# Solving time-independent Schrodinger equation with $V=0$

I recently came across this section in "Physical chemistry" by Peter Atkins and Julia Paula. There they discuss the solution of Schrodinger equation for a particle of mass m moving through a single dimension and potential $$V=0$$. The solution is $$\Phi=Ae^{ikx}+Be^{-ikx}$$. Then assuming $$B=0$$ probability density: $$|\Phi|^2=|A|^2= a$$ constant. But doesn't this mean the total probability diverges as it becomes non-square integrable? What am I thinking wrong? Please help.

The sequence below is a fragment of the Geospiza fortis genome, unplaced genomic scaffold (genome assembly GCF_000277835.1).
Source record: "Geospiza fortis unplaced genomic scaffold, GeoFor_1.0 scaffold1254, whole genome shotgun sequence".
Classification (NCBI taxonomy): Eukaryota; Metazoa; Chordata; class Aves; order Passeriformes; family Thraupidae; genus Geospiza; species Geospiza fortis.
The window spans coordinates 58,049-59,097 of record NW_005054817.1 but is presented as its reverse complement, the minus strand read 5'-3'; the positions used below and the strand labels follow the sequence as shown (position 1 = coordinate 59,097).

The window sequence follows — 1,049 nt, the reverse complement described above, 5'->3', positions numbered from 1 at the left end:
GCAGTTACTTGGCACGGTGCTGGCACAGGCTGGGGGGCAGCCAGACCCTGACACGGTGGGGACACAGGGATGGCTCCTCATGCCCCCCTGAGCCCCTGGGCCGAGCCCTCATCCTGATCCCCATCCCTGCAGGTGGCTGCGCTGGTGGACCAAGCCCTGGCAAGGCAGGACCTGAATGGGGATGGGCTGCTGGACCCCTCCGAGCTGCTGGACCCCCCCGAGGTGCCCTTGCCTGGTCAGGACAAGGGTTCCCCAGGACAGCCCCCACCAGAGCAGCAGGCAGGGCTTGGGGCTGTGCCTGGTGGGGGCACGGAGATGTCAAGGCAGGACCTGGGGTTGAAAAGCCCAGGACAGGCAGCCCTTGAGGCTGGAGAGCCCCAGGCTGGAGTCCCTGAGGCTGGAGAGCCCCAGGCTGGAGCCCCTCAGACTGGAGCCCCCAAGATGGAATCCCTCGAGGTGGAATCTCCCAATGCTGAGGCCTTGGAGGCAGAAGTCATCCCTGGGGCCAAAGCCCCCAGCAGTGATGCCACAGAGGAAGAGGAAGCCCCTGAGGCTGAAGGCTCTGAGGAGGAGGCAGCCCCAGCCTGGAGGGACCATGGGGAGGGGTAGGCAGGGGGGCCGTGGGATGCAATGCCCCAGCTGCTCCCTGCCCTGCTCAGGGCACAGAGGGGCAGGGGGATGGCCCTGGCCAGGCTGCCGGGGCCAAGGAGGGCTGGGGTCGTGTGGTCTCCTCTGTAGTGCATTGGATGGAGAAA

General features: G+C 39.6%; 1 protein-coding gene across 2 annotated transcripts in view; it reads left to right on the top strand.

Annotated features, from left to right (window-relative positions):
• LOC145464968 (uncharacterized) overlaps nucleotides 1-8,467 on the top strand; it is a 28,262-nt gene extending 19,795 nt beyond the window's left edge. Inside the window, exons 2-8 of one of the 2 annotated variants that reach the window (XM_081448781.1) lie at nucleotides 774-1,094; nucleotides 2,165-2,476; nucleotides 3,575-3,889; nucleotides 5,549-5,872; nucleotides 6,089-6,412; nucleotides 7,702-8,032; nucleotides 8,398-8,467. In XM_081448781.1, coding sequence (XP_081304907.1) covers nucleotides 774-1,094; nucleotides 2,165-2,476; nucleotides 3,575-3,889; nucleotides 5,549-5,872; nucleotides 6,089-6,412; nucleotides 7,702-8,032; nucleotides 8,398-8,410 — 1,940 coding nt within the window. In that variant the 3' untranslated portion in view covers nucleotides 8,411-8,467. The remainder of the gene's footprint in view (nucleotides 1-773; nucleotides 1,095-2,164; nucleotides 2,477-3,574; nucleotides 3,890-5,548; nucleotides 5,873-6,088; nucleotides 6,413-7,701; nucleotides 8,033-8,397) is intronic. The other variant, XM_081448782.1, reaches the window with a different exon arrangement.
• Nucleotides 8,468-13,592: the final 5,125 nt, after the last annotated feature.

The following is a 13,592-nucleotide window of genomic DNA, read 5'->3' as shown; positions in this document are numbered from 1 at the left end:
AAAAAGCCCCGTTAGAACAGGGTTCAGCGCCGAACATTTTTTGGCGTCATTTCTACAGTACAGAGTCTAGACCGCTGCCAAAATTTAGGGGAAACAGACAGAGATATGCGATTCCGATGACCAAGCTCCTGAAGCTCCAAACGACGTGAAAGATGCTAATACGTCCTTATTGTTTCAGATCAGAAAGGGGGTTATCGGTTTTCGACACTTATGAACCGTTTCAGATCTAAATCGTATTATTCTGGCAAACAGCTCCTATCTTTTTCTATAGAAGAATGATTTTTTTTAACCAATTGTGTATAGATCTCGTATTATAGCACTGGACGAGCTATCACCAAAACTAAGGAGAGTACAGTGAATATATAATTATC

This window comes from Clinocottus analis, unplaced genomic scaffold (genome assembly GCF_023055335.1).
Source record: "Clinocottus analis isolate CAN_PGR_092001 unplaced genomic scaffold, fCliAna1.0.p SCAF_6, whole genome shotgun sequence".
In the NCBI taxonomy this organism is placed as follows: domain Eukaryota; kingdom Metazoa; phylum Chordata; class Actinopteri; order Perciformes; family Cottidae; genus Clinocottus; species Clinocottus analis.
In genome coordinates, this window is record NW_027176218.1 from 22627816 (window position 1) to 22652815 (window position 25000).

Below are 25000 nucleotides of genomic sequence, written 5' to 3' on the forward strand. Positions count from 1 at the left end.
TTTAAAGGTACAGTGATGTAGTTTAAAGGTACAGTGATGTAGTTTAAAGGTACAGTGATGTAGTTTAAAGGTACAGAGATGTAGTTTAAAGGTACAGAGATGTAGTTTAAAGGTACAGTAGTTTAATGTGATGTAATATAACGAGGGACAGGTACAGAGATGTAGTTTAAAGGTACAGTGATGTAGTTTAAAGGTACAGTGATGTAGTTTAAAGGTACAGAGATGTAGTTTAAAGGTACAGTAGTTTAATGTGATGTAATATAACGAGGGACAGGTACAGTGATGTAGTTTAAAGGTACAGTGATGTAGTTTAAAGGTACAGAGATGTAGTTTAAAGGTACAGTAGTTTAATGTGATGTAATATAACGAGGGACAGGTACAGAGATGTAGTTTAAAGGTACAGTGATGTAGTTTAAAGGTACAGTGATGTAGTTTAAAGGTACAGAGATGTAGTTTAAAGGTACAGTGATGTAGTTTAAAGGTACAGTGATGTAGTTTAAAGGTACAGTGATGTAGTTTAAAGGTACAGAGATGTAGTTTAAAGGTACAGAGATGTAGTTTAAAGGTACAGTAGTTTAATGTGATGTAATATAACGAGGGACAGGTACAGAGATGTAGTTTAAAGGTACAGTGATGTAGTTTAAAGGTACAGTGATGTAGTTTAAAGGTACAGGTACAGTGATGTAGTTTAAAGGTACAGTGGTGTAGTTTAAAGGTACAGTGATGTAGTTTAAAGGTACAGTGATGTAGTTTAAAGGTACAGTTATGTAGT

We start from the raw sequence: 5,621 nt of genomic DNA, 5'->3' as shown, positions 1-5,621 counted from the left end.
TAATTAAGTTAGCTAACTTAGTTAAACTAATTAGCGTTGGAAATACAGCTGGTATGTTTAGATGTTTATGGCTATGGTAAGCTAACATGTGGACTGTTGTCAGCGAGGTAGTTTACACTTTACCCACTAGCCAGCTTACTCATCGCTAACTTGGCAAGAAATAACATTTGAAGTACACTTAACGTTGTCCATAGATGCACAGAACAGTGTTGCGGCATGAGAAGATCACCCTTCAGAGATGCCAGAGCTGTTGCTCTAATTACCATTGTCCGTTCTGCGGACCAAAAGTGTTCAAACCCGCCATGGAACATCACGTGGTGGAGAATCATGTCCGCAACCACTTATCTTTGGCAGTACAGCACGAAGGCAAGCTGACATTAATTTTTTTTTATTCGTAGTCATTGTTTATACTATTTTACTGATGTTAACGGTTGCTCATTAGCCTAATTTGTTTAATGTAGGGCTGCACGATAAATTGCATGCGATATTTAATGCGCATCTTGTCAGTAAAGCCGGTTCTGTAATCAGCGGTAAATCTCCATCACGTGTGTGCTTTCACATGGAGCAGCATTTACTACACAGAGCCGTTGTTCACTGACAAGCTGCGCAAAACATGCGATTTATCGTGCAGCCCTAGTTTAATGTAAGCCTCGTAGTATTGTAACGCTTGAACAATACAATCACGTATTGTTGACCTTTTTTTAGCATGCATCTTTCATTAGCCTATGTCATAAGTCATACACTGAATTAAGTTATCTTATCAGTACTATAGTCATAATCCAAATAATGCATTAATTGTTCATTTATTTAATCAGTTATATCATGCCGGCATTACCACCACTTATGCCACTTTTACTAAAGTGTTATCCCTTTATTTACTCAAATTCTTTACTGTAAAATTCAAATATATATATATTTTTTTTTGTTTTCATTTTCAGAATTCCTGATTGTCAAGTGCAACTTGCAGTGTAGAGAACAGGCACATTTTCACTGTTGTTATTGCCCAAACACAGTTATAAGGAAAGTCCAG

You are right. This solution assumes that the particle has a well-defined momentum of $$p=\hbar k$$. i.e. $$\Delta p=0$$. This means that $$\Delta x=\infty$$ (excuse my poor math) by the HUP. So this is a non-physical solution
Even though $$\Phi$$ is a solution to the Schrodinger equation it is not normalizable as you mentioned. Thus it is not a valid wave-function by itself. However, since the Schrodinger equation is linear, one can build a superposition of these plane wave states such that the result is normalizable:
$$\Phi = \sum_n\Phi_n=\sum_n\left(A_ne^{ikx}+B_ne^{-ikx}\right)$$ $$H\Phi_n=E\Phi_n, \forall n\Rightarrow H\Phi=E\Phi$$